TSD: What specific policy measures do you support to protect reproductive rights?

PD: This is a deep blue Democratic district — it will be held by a Democrat no matter what.

The question is, are they going to be resting on their laurels? Or are they going to be fundraising for other Democrats in frontline districts?

The best thing we can do to preserve a woman’s right to choose is to maintain the House of Representatives as a bulwark against further erosion of those rights. 

[We need] to make sure that whoever’s representing this district does enough to support those other candidates.

TSD: What policies do you support on gun control?

PD: This one’s close to me. My generation of veterans, we signed up after 9/11 to serve overseas. I’ve seen firsthand what an assault rifle can do to a crowd of people. We signed up to bear those mental and physical wounds of war. But who didn’t sign up for that is our children. 

Even if a child doesn’t know somebody who suffered from gun violence, every year a school teacher comes into their room and explains to them what they should do if a man shows up with an assault rifle to murder them. We are traumatizing a generation of kids.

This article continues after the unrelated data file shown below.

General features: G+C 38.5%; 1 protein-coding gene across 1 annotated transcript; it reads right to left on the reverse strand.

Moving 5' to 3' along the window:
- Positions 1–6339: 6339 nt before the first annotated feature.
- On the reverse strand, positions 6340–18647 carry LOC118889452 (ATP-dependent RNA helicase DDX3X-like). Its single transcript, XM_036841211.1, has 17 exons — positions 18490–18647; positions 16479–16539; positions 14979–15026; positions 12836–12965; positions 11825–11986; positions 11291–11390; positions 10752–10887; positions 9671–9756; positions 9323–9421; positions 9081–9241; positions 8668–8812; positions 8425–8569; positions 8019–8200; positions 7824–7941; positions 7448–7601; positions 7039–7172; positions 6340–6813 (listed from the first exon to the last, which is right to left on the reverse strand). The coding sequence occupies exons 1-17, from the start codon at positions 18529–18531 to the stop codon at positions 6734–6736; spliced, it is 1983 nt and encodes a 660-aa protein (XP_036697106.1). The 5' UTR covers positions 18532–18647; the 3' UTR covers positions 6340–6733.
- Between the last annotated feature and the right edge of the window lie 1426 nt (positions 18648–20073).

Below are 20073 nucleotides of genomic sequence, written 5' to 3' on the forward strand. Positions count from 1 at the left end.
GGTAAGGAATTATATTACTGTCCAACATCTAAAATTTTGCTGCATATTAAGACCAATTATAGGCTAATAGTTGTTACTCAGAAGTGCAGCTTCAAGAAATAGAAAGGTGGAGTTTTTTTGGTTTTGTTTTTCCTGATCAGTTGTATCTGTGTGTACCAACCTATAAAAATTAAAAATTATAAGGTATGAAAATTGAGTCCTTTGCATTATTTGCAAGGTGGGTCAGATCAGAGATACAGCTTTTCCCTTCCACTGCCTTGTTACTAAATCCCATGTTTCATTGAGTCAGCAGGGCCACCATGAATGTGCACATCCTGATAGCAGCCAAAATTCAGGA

If you cannot pass a mental health evaluation, or you cannot pass a no-fly list, you should not have access to a weapon of war. That just has to be the table stakes.

TSD: Why should voters at Stanford support your candidacy?

PD: I have a tremendous amount of love and appreciation for Stanford. When I left the military, it was a business course at Stanford that gave me the skill set to be successful in the next chapter of my life. In terms of being the innovation engine of Silicon Valley, [Stanford] is central to the lifeblood of this region. I’m proud to have an affiliation with the University through that course.

This campaign is taking place lightning fast. We are running a campaign headquarters in Palo Alto that feels like a startup. If any of your readers want to come experience a campaign, I would urge them to come knock on doors with me.

George Porteous ’27 is the Vol. 265 President and Provost beat reporter and a news staff writer. He is from New York, NY, loves acting, and plans to study History and Creative Writing. Find him on X @georgedporteous. Contact George at gporteous ‘at’